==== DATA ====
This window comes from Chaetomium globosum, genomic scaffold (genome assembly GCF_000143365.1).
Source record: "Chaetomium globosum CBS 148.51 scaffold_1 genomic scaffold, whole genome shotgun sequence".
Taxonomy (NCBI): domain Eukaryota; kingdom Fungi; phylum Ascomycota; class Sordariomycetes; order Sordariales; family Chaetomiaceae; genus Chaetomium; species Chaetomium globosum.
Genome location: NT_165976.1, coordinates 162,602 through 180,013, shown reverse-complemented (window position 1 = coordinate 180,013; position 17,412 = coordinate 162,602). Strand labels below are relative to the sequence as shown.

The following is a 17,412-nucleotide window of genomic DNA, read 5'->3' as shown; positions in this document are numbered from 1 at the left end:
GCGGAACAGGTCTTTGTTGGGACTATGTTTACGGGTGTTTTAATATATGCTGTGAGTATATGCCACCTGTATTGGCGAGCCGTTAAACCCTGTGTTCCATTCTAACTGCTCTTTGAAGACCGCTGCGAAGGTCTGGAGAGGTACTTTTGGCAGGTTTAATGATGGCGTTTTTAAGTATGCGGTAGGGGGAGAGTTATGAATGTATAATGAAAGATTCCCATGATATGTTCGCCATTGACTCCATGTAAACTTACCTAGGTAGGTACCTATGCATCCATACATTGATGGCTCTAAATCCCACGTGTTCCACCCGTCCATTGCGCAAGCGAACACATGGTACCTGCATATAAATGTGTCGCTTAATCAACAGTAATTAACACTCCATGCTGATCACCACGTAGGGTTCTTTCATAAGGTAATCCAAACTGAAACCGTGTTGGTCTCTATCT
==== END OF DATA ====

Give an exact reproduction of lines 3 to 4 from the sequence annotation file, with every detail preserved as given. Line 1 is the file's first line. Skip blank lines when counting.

Taxonomy (NCBI): domain Eukaryota; kingdom Fungi; phylum Ascomycota; class Sordariomycetes; order Sordariales; family Chaetomiaceae; genus Chaetomium; species Chaetomium globosum.
Genome location: NT_165976.1, coordinates 162,602 through 180,013, shown reverse-complemented (window position 1 = coordinate 180,013; position 17,412 = coordinate 162,602). Strand labels below are relative to the sequence as shown.